Meet the NYU student who founded the only push service in the country for protests, rallies and activist trainings
Sara Nason founded the protest-alert service Resist-X
NYU students are typically busy people – most of us are tackling four classes, jobs, internships and maybe even confusing and complicated love-lives. But if you’re NYU Junior Sara Nason, you’re probably looking for another, more appropriate word to describe just quite how busy your semester has been.
Just under three months ago, Sara – alongside fellow NYU student Arsh Harjani – founded Resist X, a daily and weekly SMS and email service, altering users to the protests, rallies and demonstrations going on in their area. Since it is foundation, Resist-X has expanded to three cities in the U.S, with plans for further expansion already in the works.
The Tab sat down with Sara – in the little free time she had between her classes, media requests and running her non-profit – to talk about Resist-X, how to get involved and her plans for its future.
What is Resist-X? How can you access it?
Resist-X is a daily SMS and email service that provides you information about protests, rallies and demonstrations going on in your area each day. We’re in Dallas on a bi-weekly basis, D.C on a weekly basis and New York on a daily and weekly basis.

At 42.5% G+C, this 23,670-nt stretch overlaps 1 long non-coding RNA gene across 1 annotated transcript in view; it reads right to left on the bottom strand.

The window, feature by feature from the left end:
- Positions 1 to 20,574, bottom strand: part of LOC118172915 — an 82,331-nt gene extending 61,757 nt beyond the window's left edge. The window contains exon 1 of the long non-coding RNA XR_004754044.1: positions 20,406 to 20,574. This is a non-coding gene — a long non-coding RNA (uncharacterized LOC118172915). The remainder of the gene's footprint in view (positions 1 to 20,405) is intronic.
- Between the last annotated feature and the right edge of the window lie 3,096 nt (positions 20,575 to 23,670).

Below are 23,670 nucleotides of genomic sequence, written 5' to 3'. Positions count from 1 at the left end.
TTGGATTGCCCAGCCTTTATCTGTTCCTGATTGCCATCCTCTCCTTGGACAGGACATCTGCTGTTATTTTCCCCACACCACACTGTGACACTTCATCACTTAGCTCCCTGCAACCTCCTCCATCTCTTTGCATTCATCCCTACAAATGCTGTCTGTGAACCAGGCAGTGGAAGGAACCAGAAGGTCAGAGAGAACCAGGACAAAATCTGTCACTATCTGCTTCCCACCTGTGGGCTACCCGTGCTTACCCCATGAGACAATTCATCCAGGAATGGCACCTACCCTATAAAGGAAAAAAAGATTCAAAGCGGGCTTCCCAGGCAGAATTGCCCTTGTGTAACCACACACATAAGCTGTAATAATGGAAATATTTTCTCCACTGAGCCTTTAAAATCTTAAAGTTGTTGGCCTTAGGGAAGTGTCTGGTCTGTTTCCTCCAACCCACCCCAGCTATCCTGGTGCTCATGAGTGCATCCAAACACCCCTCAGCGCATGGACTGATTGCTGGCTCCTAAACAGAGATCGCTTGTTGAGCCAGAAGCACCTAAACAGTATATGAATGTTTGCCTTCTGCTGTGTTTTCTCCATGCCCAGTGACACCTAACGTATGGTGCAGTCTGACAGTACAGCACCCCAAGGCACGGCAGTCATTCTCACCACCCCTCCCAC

So it’s email and text?
In New York, it’s email and text, but in DC and Dallas it’s just email.
Was there a particular event that spurred you to start it or was it something that you’ve been thinking about doing for a while – what was the initial thinking when you started Resist-X?
I was at the emergency protest for the first Muslim ban at the Federal Court House in Brooklyn and I turned to my friend Arsh and said – “There should be a text service for this…somebody should send out texts letting you know about the emergency protests going on” and I didn’t think I had the skills to code and API myself (which I found out the next night). But he texted me the next day and was like, “We should do it!” And then that night, we sent out our first update.